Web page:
The Insertions stitches had started to open and as everyday went by it would open even more!  By the third day it was an open gaping mouth full of puss. The new jejunostomy was taken out immediately. I started getting treated for the infection with 4 different types f antibiotics. the infection had travelled deep into my body. The temperatures never came down. I was feeling very weak. I had thought that I knew pain. but  I was wrong.  I had lost a lot of weight. They were not going to do any surgery on my tummy so I had a PICC Line Inserted in the hope that when the infection clears I will be put back on the Jejunosotmy. I had puss collections all over inside my tummy. 

Then after a few days the pain went away so they stopped the antibiotics. what a terrible decisions they had made, because a day later the horrendous pain shot back in. Worse than before. As soon as my temperatures came back down I was taken own to get a Hickman line inserted to my heart. This was to be a new chapter in my life. 

I was told that the infection is ferocious and that  I would have to go home with a Hickman Line and having regular antibiotics. I started to get trained on how to use a Hickman. Let me tell you something being told that this you're last option at keeping you alive is a scary thing. Especially when this come with much greater risk as it sits in my heart. I though I had changed my life style already for the jejunostomy and PEG but little did I know that I had to change it even more for this little lad. 

I have had to differ my last year of University due to this and that was the hardest decision I had made! Anyone who knows me knows how much I love education. I thought this illness had already taken a lot from me but hey it wanted to take this away from me too.But I am more than determined to finish it! evermore so! 

Fast forward... I am now fully trained on how to use and have gained my weight back and am having a much better quality of life with this tube because I haven't experienced pains such as my old tube ones from this tube. My Consultant was very proud of me for sticking to and trying over and over again with the other tubes. He had said we should have given it to you earlier but hey at least I tried my best. Knowing this is my last option staying alive haunts me everyday. However, we cannot allow it to stop us from living our lives to the fullest.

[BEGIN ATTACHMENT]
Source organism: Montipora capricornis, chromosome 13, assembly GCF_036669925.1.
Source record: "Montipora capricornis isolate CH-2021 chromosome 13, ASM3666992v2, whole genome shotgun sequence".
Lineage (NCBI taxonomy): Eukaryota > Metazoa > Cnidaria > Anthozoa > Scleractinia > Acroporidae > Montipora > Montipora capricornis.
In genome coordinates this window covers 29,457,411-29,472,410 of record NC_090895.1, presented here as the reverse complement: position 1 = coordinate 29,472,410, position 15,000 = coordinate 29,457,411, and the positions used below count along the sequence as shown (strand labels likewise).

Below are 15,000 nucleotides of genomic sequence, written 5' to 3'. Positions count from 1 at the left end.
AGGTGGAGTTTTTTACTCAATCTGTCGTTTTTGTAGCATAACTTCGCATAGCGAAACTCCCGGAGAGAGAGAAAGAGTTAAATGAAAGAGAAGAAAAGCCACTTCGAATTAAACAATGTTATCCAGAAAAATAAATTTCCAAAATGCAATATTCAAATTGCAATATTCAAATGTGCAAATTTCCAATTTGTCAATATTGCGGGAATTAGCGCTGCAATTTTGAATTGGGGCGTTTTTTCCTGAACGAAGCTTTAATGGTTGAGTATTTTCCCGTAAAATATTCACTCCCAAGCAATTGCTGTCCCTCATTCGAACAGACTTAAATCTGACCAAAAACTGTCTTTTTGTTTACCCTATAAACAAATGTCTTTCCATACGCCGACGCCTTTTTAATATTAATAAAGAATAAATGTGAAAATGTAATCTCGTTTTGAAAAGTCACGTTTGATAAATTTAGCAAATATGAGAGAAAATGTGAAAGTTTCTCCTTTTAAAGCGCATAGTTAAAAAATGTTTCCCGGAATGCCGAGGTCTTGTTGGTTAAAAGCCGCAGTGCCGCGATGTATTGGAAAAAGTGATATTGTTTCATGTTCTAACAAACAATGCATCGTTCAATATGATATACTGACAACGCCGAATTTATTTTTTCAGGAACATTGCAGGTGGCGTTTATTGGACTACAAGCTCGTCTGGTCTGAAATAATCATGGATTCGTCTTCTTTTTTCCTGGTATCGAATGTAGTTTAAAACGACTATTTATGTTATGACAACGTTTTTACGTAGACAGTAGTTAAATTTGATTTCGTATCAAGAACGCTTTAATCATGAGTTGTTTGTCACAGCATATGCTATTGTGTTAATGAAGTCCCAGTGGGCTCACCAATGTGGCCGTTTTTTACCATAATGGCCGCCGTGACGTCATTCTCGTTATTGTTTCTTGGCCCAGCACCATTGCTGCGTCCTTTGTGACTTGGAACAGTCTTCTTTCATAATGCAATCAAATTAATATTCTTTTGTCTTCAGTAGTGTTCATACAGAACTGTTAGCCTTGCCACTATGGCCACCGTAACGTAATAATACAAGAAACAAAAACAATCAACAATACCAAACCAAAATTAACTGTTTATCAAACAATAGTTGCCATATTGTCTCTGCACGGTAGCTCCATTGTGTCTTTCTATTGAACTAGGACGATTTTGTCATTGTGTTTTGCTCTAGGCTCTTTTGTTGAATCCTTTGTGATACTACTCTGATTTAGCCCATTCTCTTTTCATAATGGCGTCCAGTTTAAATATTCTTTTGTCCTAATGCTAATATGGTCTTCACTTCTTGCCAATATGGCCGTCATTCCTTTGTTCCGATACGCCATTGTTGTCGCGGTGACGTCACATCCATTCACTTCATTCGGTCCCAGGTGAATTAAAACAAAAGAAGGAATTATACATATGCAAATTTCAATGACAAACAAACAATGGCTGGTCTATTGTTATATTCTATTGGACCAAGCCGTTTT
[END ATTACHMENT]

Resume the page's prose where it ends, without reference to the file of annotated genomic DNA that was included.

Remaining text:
Living with illnesses like this everyday I am reminded that life is very short. Something so small can kill me. 

Here is to Brighter Days! 
Only recently, I was about to get ready to start my TPN feed and something in my mind told me to check my phone. And I did. I had one missed call and one voicemail. I checked. They had said that my TPN bags were contaminated and that if I had taken any I had to go to hospital and tell them how much I had taken. In that mili of a second I was saved from unforeseen disaster. All I have to say is just be thankful for what you have. Be grateful for life. 

I will be writing an article for the Huffington Post and you can decide what it should be about! Just leave a comment to be a part of raising awareness. 

Sending my Love to all of you! 

"A Smile Cures Anything!" "Making the Invisible Visible!" 

Go and hit Like on the Smiling With Gastroparesis page!

Wednesday, 25 February 2015


Hello Dear Readers!

I'm so sorry I haven't been on the blog! I have had many challenges on my path way. I hope everyone is doing as well as they can!

The end of last year and the start of this year have not been great! I have had many infections that I have lost count off causing me extremely bad pains. Both of my tube sites are still infected and am still taking antibiotics for it but so far have not helped! And I don't even remember how many time I have taken antibiotics either! If this course doesn't help then it looks like going to Hospital and being admitted for IV antibiotics!

But hey what's life without challenges?!!!

I'm proud to announce I have passed my Driving test and I am an owner of a shiny pink new card in my wallet! (driving licence).  I didn't think I could do it because of the above reasons always sick but I pushed on to every lesson and on the test day I was awful running a temperature! But I did it!